To put my cards on the table, and I say that against a backdrop of fully recognizing the public interest of political parties being able to communicate with voters, which is of course a cornerstone of democratic engagement, I believe that the use of individuals' data by political parties needs to be addressed in Canadian law. Canadians should be able to bring a complaint to an independent regulator.
    The law that we have in the U.K. is built on sound foundations and principles and doesn't unnecessarily fetter the democratic process. In the U.K.'s data protection law, political parties have a legal justification for processing the personal data of individuals when carried out for electoral purposes.


     My office is only part of the oversight picture in the U.K. The U.K.'s Electoral Commission is responsible for overseeing elections and political spending. Where there is crossover, my office can work with the Electoral Commission or decide which body should take the lead.
    This is not to say that everything about the U.K.'s data protection regime is perfect. I said the system works for political parties, and it largely does. The Brexit referendum was a different beast, as I noted earlier. Non-traditional campaign groups either unfamiliar or unconcerned with data protection law may have crossed that line into unlawful activity, and I think the temporary nature of those groups has made pursuing them for the failures of data protection law more challenging.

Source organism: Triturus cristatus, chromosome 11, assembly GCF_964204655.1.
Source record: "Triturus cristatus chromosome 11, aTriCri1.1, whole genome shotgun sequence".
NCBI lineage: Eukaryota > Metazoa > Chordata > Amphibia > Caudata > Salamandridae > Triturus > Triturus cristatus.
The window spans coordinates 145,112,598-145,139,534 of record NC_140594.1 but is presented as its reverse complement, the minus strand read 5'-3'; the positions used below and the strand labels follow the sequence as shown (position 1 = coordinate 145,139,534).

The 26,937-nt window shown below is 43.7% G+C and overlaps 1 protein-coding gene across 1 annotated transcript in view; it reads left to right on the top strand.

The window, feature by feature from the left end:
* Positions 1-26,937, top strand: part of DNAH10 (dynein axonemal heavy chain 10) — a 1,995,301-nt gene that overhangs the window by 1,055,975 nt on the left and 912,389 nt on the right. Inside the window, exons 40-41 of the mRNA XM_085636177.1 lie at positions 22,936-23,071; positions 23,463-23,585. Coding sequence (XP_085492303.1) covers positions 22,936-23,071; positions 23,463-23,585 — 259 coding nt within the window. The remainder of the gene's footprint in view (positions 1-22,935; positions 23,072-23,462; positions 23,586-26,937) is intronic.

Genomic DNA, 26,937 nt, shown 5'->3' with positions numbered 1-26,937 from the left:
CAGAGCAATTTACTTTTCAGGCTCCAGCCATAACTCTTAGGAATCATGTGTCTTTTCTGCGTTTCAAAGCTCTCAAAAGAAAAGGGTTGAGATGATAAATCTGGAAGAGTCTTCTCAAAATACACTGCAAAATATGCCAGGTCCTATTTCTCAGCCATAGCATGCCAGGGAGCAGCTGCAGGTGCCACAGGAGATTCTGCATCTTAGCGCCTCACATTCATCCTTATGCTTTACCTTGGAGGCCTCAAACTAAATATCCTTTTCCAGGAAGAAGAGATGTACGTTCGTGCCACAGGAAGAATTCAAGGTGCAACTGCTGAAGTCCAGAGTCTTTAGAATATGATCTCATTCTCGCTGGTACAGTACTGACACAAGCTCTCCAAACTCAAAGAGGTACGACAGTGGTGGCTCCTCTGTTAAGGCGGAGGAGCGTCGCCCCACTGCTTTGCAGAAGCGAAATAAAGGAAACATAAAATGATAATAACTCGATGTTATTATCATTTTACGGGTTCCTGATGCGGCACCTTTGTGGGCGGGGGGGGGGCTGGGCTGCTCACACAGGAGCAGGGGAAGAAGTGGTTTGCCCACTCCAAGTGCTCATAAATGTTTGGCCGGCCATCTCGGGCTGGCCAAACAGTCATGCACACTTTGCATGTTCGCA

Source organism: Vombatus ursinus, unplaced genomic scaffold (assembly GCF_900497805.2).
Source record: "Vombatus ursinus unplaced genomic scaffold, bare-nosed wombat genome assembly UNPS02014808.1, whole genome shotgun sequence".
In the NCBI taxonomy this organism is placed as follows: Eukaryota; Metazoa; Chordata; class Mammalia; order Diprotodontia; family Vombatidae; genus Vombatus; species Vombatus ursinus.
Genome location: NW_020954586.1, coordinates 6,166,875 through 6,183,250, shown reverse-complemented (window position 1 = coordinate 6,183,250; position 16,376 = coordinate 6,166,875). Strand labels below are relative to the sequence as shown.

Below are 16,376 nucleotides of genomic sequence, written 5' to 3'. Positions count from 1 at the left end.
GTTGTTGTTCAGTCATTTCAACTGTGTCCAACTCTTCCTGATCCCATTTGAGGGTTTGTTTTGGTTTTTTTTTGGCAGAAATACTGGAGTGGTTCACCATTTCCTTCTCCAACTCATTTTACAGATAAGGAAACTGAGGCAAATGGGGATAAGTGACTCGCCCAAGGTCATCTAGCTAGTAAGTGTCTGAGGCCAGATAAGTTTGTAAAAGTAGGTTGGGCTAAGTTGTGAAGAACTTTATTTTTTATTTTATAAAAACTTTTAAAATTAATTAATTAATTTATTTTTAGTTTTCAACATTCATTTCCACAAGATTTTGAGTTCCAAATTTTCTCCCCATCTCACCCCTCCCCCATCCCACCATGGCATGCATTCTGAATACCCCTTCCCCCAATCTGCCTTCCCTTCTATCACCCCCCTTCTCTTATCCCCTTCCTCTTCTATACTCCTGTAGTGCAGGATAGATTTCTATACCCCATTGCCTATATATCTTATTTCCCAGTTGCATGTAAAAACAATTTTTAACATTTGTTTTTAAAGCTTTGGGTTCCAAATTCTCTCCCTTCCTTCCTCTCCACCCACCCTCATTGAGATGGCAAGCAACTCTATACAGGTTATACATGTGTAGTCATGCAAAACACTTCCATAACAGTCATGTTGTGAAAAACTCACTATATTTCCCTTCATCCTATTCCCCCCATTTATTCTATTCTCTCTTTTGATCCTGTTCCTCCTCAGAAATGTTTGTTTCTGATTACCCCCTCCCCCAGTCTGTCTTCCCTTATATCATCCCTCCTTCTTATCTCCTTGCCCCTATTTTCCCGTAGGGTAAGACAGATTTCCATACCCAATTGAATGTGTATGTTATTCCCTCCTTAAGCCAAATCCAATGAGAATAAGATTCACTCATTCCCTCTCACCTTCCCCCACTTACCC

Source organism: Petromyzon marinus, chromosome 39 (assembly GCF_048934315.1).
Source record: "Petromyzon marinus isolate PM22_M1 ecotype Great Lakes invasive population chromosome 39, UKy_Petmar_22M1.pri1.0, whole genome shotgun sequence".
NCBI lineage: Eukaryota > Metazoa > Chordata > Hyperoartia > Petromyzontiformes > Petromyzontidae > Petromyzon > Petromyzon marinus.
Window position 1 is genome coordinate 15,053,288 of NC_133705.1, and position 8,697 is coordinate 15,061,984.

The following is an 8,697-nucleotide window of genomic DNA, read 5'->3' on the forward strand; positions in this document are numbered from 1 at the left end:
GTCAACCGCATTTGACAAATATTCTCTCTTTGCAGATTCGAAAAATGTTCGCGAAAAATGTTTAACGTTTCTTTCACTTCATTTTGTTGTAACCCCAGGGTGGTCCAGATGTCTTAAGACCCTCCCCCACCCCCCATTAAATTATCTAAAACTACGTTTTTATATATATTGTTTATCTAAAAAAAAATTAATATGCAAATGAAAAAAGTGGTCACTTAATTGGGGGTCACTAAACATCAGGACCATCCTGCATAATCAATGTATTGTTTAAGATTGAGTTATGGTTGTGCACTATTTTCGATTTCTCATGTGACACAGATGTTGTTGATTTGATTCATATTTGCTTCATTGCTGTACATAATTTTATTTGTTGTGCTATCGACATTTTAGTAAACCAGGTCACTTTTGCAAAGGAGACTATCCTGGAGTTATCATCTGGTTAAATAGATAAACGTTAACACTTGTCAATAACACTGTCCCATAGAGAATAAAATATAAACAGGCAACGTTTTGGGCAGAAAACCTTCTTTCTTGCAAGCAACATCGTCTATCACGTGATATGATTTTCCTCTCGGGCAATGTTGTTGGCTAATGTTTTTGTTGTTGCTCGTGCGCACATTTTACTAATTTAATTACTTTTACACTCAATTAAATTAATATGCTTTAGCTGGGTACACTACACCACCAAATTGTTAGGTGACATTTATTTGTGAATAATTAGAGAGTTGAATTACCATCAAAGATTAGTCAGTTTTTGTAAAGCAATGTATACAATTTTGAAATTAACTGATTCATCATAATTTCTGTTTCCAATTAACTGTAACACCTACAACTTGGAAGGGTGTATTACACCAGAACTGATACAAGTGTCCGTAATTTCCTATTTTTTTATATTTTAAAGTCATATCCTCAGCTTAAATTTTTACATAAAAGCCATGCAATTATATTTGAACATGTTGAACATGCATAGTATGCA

The U.K. law already equips me with recourse to criminal sanction if a notice from my office goes unanswered. This means that even if a campaign group or an organization winds itself up, I can still have recourse to pursue individual former officers of that group. This might seem like a lot of powers for one body to hold, but as a regulator, I'm answerable to Parliament and I must be able to justify how I go about using my regulatory tools. I think the ICO has always been a proportionate and responsible regulator, and never more so than in the context of political campaigning where we are acutely aware of the inherent public interest in democratic engagement. This approach will continue under the GDPR and the new U.K. data protection bill when it's enacted.